3. I don’t think the United States is an example of how to manage a public health crisis. The US system is a dysfunctional mess. There seems to be a lot of back seat drivers who want to tell the pilots how to fly their planes. I’ve been back and forth from the US to Italy 3 times during the past year. The airports in the United States are filthy and quarantine enforcement is non-existant. The only thing the US has done better is vaccinations, and that was achieved by paying a lot more money per dose than the EU, which caused shortages in Italy.Real medical research is done in a laboratory, not on a cell phone.

  4. I would like to thank The Local for helping me navigate all the temporary hurdles to traveling to Italy. We will be arriving in Lucca next week from Los Angeles followed by a week in Liguria. Planning has been a challenge this time around. I am grateful that for the past 2 months – – I have had The Local to wake up to. Y’all have been a big help! By the way, the genesis for this trip was an article I read about the Festa de la Mare in Levanto in 2019. We planned a trip around the festa in 2020. That was not to be. Does anyone have any idea whether a scaled down version of the festa will take place July 24-25? We are into pageantry, music, flag throwing and wine!

    Bradley Gold
    Los Angeles, California

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Italy’s deputy health minister under fire after casting doubt on Covid vaccines

Opposition leaders called for health undersecretary Marcello Gemmato to resign on Tuesday after the official said he was not "for or against" vaccines.

Italy's deputy health minister under fire after casting doubt on Covid vaccines

Gemmato, a pharmacist and member of Prime Minister Giorgia Meloni’s far-right Brothers of Italy party, made the remark during an appearance on the political talkshow ReStart on Rai 2 on Monday evening.

READ ALSO: Covid vaccines halved Italy’s death toll, study finds

In a widely-shared clip, the official criticises the previous government’s approach to the Covid pandemic, claiming that for a large part of the crisis Italy had the highest death rate and third highest ‘lethality’ rate (the proportion of Covid patients who died of the disease).

When journalist Aldo Cazzullo interjects to ask whether the toll would have been higher without vaccines, Gemmato responds: “that’s what you say,” and claimed: “We do not have the reverse burden of proof.”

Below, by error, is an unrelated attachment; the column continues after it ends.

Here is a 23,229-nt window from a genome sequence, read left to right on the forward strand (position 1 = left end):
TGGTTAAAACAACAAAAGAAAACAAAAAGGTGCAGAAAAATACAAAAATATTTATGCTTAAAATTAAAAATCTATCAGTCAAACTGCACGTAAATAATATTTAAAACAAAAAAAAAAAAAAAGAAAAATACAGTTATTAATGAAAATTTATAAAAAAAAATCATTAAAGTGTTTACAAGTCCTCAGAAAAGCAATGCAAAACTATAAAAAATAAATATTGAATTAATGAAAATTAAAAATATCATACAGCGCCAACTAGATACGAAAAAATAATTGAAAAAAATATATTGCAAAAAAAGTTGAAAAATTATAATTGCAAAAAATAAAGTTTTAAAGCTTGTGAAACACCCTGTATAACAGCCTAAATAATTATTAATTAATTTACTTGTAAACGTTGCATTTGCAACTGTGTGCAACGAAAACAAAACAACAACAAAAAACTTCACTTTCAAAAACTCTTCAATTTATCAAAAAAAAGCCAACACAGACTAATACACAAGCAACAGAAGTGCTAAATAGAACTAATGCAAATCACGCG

The undersecretary goes on to say that he won’t “fall into the trap of taking a side for or against vaccines”.

After Gemmato’s comments, the president of Italy’s National Federation of Medical Guilds, Filippo Anelli, stressed that official figures showed the Italian vaccination campaign had already prevented some 150,000 deaths, slashing the country’s potential death toll by almost half.

Vaccines also prevented eight million cases of Covid-19, over 500,000 hospitalisations, and more than 55,000 admissions to intensive care, according to a report from Italy’s national health institute (ISS) in April 2021.

Gemmato’s comments provoked calls for him to step down, including from the head of the centre-left Democratic Party, Enrico Letta.

“A health undersecretary who doesn’t take his distance from no-vaxxers is certainly in the wrong job” wrote the leader of the centrist party Action, Carlo Calenda, on Twitter.

Infectious disease expert Matteo Bassetti of Genoa’s San Martino clinic also expressed shock.

“How is it possible to say that there is no scientific proof that vaccines have helped save the lives of millions of people? You just have to read the scientific literature,” Bassetti tweeted. 

In response to the backlash, Gemmato on Tuesday put out a statement saying he believes “vaccines are precious weapons against Covid” and claiming that his words were taken out of context and misused against him.

The Brothers of Italy party was harshly critical of the previous government’s approach to handling the Covid crisis, accusing the former government of using the pandemic as an excuse to “limit freedom” through its use of the ‘green pass’, a proof of vaccination required to access public spaces. 

But since coming into power, Meloni appears to have significantly softened her stance.

Her appointee for health minister, Orazio Schillaci, is a medical doctor who formed part of the team advising the Draghi administration on its handling of the pandemic.

Schillaci, a former dean of the Faculty of Medicine and Surgery at Rome’s Tor Vergata University, has described the former government’s green pass scheme as an “indispensable tool for guaranteeing safety in university classrooms”.

Speaking at a session of the G20 on Tuesday, Meloni referenced the role of vaccines in bringing an end to the Covid pandemic.

“Thanks to the extraordinary work of health personnel, vaccines, prevention, and the accountability of citizens, life has gradually returned to normal,’ the prime minister said in a speech.